21.​In another US study, a 2013 Report from the Alliance for Excellent Education finds that the US could save as much as $18.5 billion in annual crime costs if the high school male graduation rate increased by only 5 per cent. Furthermore, the Report finds that this increase would decrease overall annual incidences of assault by nearly 60,000; larceny by more than 37,000; motor vehicle theft by more than 31,000; and burglaries by more than 17,000. That it would also prevent nearly 1,300 murders; more than 3,800 occurrences of rape; and more 1,500 robberies.  Again, according to the most recent data from US Bureau of Justice, 56% of federal inmates, 67% of inmates in state prisons, and 69% of inmates in local jails did not complete high school. Although the findings of these researches were specific for the US, there are universal principles we can claim with regards to the correlation between education and crime. The fact that UNESCO Institute for Statistics data (updated in Oct 2015) show that not only the youth literacy rate is 66%, but also that Nigeria is categorized among the African countries with 30% out-of-school children of primary school age should be of concern to us. Likewise, the UNICEF 2013 data shows that 32% of Nigeria’s primary school age and 27% of secondary school age are out-of-school.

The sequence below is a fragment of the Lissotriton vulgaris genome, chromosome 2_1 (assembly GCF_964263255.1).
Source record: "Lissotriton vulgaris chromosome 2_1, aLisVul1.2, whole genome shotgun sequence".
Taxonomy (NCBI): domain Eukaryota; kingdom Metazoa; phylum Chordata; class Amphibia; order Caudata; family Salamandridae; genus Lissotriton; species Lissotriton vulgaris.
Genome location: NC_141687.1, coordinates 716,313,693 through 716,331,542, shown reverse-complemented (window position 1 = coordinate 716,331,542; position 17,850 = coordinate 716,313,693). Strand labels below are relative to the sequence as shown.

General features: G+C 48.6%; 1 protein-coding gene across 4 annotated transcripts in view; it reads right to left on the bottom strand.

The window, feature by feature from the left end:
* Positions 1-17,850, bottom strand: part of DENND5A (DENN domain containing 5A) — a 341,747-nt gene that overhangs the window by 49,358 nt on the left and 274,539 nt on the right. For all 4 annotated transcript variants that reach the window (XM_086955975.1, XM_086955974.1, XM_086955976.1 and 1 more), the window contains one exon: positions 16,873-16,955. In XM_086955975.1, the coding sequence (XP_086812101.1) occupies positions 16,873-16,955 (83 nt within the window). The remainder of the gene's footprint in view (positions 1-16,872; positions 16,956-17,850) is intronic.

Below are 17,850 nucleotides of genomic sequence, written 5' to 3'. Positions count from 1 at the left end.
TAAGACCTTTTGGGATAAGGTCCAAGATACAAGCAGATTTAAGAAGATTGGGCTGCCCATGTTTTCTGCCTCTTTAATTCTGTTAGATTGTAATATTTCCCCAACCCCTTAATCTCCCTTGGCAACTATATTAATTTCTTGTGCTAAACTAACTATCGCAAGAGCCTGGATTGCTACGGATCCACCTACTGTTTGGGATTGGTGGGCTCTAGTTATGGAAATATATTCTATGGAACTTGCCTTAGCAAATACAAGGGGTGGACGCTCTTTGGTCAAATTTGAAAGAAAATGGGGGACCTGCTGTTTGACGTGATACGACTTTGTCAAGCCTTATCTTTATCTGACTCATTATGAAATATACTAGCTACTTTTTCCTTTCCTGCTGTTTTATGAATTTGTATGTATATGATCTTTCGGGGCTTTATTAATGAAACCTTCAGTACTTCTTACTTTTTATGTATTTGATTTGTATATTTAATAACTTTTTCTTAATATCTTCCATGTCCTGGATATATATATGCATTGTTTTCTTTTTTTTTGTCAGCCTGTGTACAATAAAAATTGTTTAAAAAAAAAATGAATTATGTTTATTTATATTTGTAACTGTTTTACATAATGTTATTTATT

Poverty

22.​Another issue worthy of note here is the relationship between poverty and education, which is quite complex as poverty remains the biggest obstacle to education.  A measurement for poverty designed in 2010 by the Oxford Poverty & Human Development Initiative described poverty as being made up of several factors that constitute poor people's experience of deprivation, such as poor health, lack of education, inadequate living standard, lack of income, disempowerment, poor quality of work and threat from violence. The percentage of Nigerians living in poverty, according to the UNDPs 2015 Human Development Report, is 50.9%. This means that is 90.8 million Nigerians are living in poverty. The population living in severe poverty is 30%, while those living below income poverty line of $1.25 a day stands at 62%.

Youth Bulge

23.​A final issue to consider in Nigeria’s internal security is the matter of our country’s Youth Bulge. Everywhere you look, there are a lot of idle young people, many of whom are unemployed and are susceptible to misuse in fomenting violence. In defining what a Youth Bulge is, Justin Yifu Lin, in his essay “Youth Bulge: A Demographic Dividend or a Demographic Bomb in Developing Countries?”, says: